Thanks for the tips. For some reason I always have trouble cutting an onion but I chopped one the other night after watching the video it was perfect and tear less. Thanks for the tips.
I love the Food Network. I’m a firm believer in learning by the monkey see, monkey do philosophy, and I love picking up tips from TV chefs. But for those of us who don’t have the time (or the cable access) to watch every episode of Rachael Ray—at least we still have our computers. And I’ve collected for you the best food videos from across the web.
Watch below for basic kitchen knowledge, insider tips and tricks, and even a little bit of food porn—you’ll be master of the kitchen in no time. The best part? No commercial breaks.
1. Chop an Onion Without Tearing Up
It’s the ultimate annoyance to any home chef: You cut into an onion, your eyes immediately start stinging and watering—and, before you know it, your boyfriend is asking you why you’re crying. Chow.com comes to the rescue with several quick tips for defeating the wrath of the onion.
More from Chow.com:
- How to Dry a Salad Without a Salad Spinner
- How to Pour Beer (correctly)
- How to Crush Ice for Cocktails
2. Soften Butter at a Moment’s Notice
If you’ve ever made cookies before (and no, I’m not talking about the slice-and-bake variety) then you know that the butter has to be softened before you can begin. But if you’re anything like me, you want cookies now, not in several hours once the butter has softened on the counter. You could try microwaving it for just a few seconds at a time, but uneven heating usually results in parts of the butter that are completely melted and parts still to hard to manage.
Instead, try this surprising method from the masters at America’s Test Kitchen.
More from America’s Test Kitchen:
- The Fastest Way to Chill a Bottle of Wine
- How to Make a Broiler Map of Your Oven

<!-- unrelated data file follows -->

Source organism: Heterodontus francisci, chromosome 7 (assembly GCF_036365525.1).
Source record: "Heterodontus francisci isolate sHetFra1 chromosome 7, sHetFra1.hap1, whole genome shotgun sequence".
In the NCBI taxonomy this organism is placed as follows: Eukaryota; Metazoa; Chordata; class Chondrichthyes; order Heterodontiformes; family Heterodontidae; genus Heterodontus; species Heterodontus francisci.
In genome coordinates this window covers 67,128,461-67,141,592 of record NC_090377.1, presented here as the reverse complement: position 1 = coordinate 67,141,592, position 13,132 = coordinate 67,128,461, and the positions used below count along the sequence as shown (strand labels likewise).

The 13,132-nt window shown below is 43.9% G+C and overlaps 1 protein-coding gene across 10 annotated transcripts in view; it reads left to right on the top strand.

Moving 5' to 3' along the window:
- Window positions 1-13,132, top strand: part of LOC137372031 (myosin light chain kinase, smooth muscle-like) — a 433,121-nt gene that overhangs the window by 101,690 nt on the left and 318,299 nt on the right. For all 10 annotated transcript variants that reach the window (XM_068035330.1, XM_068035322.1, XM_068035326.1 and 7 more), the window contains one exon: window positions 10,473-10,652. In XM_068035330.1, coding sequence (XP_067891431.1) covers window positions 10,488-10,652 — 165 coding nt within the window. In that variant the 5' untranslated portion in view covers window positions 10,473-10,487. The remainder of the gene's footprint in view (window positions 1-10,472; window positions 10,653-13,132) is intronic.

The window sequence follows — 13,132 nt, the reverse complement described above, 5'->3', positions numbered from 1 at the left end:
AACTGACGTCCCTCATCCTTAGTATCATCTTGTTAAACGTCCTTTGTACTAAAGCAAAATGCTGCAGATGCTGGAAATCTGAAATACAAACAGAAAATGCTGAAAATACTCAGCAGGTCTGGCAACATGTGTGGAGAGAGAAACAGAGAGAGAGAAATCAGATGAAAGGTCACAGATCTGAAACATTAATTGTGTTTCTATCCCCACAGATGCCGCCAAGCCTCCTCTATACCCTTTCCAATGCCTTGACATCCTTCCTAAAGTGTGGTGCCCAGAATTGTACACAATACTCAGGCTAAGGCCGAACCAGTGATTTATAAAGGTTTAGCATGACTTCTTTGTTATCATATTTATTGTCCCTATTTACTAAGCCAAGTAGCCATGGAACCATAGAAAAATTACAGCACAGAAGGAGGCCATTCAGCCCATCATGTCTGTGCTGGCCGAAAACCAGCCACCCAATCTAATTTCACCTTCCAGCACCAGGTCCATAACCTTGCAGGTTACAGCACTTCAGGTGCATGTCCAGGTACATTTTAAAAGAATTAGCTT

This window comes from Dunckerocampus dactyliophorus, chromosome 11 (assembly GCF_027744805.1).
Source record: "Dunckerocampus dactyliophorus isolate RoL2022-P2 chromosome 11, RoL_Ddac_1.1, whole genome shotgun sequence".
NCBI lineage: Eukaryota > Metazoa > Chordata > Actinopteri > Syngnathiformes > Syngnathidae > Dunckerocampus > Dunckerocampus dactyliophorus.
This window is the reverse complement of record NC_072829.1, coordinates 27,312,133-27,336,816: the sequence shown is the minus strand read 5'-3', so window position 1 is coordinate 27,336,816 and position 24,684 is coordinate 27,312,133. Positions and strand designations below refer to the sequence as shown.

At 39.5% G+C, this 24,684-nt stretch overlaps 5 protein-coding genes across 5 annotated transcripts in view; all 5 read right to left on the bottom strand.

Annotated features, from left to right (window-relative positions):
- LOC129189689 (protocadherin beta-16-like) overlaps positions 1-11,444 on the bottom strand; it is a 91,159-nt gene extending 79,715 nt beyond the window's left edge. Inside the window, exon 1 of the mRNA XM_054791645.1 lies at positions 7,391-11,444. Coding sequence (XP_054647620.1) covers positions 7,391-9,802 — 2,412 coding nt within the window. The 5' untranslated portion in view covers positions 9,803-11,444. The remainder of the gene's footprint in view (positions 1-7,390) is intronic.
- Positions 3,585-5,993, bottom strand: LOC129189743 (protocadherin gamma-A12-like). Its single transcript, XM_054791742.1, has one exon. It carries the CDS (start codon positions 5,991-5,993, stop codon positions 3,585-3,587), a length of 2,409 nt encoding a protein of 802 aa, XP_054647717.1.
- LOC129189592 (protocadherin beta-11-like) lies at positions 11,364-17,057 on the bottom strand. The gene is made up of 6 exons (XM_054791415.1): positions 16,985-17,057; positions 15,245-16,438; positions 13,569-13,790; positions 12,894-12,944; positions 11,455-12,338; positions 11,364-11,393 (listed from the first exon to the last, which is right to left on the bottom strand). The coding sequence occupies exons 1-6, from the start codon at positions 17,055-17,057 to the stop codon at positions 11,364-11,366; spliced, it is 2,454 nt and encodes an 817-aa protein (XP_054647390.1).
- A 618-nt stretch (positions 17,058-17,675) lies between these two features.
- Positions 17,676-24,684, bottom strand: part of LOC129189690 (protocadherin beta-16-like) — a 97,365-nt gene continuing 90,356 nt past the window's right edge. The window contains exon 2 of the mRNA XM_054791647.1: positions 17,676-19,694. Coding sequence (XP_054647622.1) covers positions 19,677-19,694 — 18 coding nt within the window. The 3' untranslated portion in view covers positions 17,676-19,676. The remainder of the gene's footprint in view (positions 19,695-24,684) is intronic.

- Why Chefs Season From Up High
3. Peel Garlic (Lots of Garlic)
Peeling a couple cloves of garlic by hand is no big deal, but tackle much more than that and you’ve got quite the task (and smell) on your hands. When you’re cooking for a crowd (or just for yourself—I won’t judge), try this garlic-peeling method from Saveur. It’s loud, and it’s a bit of a workout, but it’s a whole lot more fun than peeling each clove individually.
More from Saveur:
4. Learn About Your Favorite Ingredients
You know those ingredients you always see on restaurant menus or in fancy recipes—but that you’re not quite sure exactly what they are? Enter WTF (What’s That Food), a web series that explores the history, facts, and usage of specialty ingredients. If you’re curious about a specific ingredient, or just want to learn more about foods in general, this is a great place to start.
More from WTF:
5. Bonus: Because Food is Beautiful
The artists behind Modernist Cuisine—a photography filled, six-volume, $450 collection of science-inspired techniques for the kitchen—have filmed Jell-o cubes falling onto a hard surface in slow motion. I know, you’re skeptical, but trust me. The results are mesmerizing.